World Heritage Sites



Importance of the River Gambia
Prior to the period when Europeans began traveling to the Western Sudan they had been obtaining information about the region from Arab merchants and traders who had been there, as well as from Arab historical writings. News of the vast quantities of gold and other goods that could be obtained from West Africa sparked interest in the region on the part of European Entrepreneurs. Towards the early 1400s Portuguese sailors began searching for a sea route to India. By 1455-56 they had reached the mouth of the River Gambia.

For a long time, the River Gambia was considered a more valuable trading place than Guinea, Sierra Leone or Ivory Coast. It was closer to both Europe and America. There was ample opportunity to trade, and because of its natural harbours, ships could safely anchor in the River which is one of the most navigable in the region, and had great potential for reaching the vast hinterland. Numerous merchants and explorers came to purchase gold, ivory, hides and skins, gum, bees-wax, cloth and above all slaves; in exchange for European goods such as jewellery (beads), guns and spirits.

By 1651 some servants of a company of Baltic Germans founded by the Duke of Courland (now part of Latvia) acquired St Andrews Island (a small island 20 miles up the River) from the King of Niumi and proceeded to build a fort. In 1661 the Fort was seized by the Royal Adventures of England, and the Island was renamed James Island after the Duke of York.This set in motion a trend which saw Island change hands between the various European powers, including the French and the Dutch, as their fortunes waxed and waned in Europe. Between 1702 and 1778 when the Island was finally captured and bombarded by the French, the Fort passed into various hands including a band of Welsh pirates, who in 1719 captured the Island and dismantled the fortifications. This persistent fighting and take over is partly responsible for the present ruined state of the fort, one of the most fought over slave forts in West Africa.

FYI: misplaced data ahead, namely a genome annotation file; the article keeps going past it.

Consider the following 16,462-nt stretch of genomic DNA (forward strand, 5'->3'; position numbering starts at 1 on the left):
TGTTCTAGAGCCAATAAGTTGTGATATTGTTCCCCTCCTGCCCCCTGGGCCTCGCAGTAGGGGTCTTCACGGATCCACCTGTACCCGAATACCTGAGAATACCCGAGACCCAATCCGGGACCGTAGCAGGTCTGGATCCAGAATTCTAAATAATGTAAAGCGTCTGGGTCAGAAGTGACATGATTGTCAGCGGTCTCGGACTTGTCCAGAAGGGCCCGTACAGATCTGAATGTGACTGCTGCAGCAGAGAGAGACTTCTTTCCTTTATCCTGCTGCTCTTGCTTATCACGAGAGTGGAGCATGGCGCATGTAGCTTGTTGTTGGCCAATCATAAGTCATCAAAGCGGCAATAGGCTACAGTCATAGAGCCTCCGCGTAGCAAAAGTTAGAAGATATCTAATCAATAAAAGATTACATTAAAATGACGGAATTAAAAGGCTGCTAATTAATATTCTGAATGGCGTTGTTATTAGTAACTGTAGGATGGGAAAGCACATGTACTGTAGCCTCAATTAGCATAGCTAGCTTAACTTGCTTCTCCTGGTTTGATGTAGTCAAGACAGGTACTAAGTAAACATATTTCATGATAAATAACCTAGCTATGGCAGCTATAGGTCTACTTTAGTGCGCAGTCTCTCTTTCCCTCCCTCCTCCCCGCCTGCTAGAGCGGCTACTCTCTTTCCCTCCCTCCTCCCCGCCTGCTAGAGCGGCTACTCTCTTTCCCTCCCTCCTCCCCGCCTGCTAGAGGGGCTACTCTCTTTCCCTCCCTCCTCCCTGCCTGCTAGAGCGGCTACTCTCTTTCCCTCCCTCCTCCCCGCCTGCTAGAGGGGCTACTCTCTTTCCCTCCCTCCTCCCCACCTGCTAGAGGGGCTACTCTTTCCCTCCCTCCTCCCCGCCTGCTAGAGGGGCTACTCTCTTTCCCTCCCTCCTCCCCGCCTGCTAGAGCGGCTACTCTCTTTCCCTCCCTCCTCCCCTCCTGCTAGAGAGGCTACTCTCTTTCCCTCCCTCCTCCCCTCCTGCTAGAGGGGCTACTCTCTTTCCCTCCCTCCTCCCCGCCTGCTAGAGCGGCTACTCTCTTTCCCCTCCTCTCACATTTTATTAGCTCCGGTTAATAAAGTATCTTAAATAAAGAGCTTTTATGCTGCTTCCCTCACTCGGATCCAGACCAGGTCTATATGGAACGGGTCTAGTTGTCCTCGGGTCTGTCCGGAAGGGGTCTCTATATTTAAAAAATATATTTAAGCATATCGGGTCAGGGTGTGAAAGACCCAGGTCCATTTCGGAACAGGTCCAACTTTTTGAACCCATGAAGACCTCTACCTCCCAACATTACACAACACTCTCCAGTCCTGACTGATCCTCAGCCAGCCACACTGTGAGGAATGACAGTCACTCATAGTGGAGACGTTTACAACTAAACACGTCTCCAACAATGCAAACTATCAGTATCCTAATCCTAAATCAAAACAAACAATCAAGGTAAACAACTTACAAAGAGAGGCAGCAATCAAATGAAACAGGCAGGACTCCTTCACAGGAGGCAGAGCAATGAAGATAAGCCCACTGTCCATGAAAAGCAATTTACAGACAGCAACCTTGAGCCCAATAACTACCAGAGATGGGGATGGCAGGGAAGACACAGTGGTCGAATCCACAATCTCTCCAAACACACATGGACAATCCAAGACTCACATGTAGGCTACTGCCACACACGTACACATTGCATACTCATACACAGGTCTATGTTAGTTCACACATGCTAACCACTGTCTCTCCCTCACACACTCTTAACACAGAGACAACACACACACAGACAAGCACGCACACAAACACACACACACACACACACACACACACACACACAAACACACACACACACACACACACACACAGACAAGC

Whoever had control over the Island, and therefore ruled over traffic on the River, automatically had the lionís share of the slave trade in the area. The Island was finally abandoned around 1783 when it had outlived its usefulness because British merchants had turned their attention to elsewhere in The Gambia and appeals for funds to repair the fort were ignored by the British government.

Getting There:
The Albreda / Juffureh / James Island complex is forty minutes by road from Barra which is connected to Banjul by ferry. The ferry crossing normally takes about 30 minutes. When running on schedule the ferry makes six to eight trips to Barra daily. Visitors can either join an excursion from Banjul, organised through a tour operator or they can make their own way by ferry and bush taxi. There is a rest house called the "Home At Last Hostel", for those wishing to stay in the village.


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